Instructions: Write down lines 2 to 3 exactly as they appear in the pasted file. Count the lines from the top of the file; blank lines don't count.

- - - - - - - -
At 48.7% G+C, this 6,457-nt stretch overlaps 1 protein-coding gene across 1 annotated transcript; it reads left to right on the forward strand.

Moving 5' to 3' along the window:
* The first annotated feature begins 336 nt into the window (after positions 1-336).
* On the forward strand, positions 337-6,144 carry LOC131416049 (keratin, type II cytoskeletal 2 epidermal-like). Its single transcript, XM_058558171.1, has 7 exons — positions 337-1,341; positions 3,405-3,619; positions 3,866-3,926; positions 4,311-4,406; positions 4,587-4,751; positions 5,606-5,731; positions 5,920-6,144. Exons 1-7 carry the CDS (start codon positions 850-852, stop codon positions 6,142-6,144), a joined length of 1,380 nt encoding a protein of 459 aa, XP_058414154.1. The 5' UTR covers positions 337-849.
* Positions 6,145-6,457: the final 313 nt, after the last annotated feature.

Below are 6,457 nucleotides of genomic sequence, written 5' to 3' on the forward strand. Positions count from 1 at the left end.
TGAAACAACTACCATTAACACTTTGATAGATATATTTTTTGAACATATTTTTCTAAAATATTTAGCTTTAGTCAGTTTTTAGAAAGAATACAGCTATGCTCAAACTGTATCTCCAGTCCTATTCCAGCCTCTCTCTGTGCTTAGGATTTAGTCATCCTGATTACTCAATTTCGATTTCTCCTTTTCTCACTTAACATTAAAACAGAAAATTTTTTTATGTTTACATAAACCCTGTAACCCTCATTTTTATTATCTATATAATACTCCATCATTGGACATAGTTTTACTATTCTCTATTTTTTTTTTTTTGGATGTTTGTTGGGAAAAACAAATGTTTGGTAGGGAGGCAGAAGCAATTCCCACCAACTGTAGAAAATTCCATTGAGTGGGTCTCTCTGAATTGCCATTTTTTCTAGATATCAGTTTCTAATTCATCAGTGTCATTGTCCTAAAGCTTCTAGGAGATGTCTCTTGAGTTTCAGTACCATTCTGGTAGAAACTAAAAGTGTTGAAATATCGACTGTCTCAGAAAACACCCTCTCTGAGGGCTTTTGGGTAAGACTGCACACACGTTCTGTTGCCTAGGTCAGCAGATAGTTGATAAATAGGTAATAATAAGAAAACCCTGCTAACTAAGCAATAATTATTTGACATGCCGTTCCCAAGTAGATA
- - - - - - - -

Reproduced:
Moving 5' to 3' along the window:
* The first annotated feature begins 336 nt into the window (after positions 1-336).